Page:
Marcel L’Herbier‘s film of the Emile Zola novel by the same name is a spectacular large-scale production that depicts the world of financial markets and speculators. It involves oil wells, intrigues, deals and corruption, all captured in fascinating images that harness the stylistic devices of French avant-garde film and an unleashed camera. At the heart of the film is the duel between two bankers who are bound together by their love affairs with beautiful Baroness Sandorf, played as a seductive vamp by METROPOLIS star Brigitte Helm.
Of the French films of any consequence recently produced, L’ARGENT, which takes its inspiration from the novel of Zola bearing that title, is the most noteworthy. It is not a simple realization or even a close adaptation of the work of the great writer, and some critics have, with an appearance of justice, questioned the right of the author of the film to appropriate, though indirectly, the prestige of Zola’s name. M. Marcel L’Herbier has taken from the novel the general idea of the worship of Mammon and the tragic play of one man's speculations on the lives and fortunes of others. In harmony with this general conception, the whole surroundings of the story have been modernized, and one of the most important episodes in the piece is a transatlantic flight, which Zola would have considered better placed in a romance of his contemporary, Jules Verne, than in one of his own. Leaving aside the pretty quarrel about the respective rights of deceased authors and very live film producers, it is best to take M. L’Herbier's work on its merits. He has made a powerful film. The action has the proper volcanic energy. The recurrent pictures of the Bourse, taken from all sorts of curious angles – they are photographs of the real Paris Bourse – are cleverly employed to reiterate the main idea of the tyranny of money. There is a striking night view of the Place de l’Opéra crowded with the promenaders of the Fourteenth of July. In the tensely dramatic scenes, several of which are powerfully conceived, the acting, especially that of Alcover and Brigitte Helm, is arresting.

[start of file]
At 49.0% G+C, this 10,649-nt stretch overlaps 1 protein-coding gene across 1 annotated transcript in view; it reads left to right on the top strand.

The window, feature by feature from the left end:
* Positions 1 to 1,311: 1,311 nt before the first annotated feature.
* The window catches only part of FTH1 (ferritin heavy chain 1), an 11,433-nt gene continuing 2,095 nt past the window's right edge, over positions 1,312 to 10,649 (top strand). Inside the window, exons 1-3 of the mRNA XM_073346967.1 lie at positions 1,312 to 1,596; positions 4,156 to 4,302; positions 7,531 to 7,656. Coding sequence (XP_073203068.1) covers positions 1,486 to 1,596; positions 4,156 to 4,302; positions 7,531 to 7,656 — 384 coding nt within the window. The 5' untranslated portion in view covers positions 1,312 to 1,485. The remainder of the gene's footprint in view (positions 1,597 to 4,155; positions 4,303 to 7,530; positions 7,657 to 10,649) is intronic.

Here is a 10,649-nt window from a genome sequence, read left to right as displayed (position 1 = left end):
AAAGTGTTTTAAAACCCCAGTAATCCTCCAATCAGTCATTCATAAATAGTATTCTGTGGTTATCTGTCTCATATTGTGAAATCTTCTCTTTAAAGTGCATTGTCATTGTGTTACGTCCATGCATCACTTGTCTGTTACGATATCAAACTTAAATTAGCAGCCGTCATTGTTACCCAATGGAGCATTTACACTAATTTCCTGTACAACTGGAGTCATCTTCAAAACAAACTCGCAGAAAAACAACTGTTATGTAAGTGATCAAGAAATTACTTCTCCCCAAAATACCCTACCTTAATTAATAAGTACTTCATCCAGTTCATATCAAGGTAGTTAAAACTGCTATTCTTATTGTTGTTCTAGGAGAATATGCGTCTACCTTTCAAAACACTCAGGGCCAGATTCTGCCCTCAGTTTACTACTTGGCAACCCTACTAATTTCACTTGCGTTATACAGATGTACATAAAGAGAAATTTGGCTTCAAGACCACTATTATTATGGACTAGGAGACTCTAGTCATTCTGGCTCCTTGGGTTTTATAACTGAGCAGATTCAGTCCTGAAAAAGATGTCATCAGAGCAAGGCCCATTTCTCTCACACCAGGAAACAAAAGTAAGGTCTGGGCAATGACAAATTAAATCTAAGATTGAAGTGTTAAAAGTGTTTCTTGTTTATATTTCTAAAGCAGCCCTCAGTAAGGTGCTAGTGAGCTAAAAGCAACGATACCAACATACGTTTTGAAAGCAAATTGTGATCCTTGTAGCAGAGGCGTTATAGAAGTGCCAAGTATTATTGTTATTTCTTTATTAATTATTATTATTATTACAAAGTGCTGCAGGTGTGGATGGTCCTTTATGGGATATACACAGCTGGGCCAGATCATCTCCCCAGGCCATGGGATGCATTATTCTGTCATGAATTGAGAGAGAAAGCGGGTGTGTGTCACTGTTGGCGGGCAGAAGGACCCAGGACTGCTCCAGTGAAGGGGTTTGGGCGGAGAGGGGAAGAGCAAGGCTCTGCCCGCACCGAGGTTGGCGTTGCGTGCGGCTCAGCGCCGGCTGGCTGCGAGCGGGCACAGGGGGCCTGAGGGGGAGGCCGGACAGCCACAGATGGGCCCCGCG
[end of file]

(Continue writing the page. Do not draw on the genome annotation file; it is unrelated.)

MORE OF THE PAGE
W. l. Middleton, in: The New York Times, 3.3.1929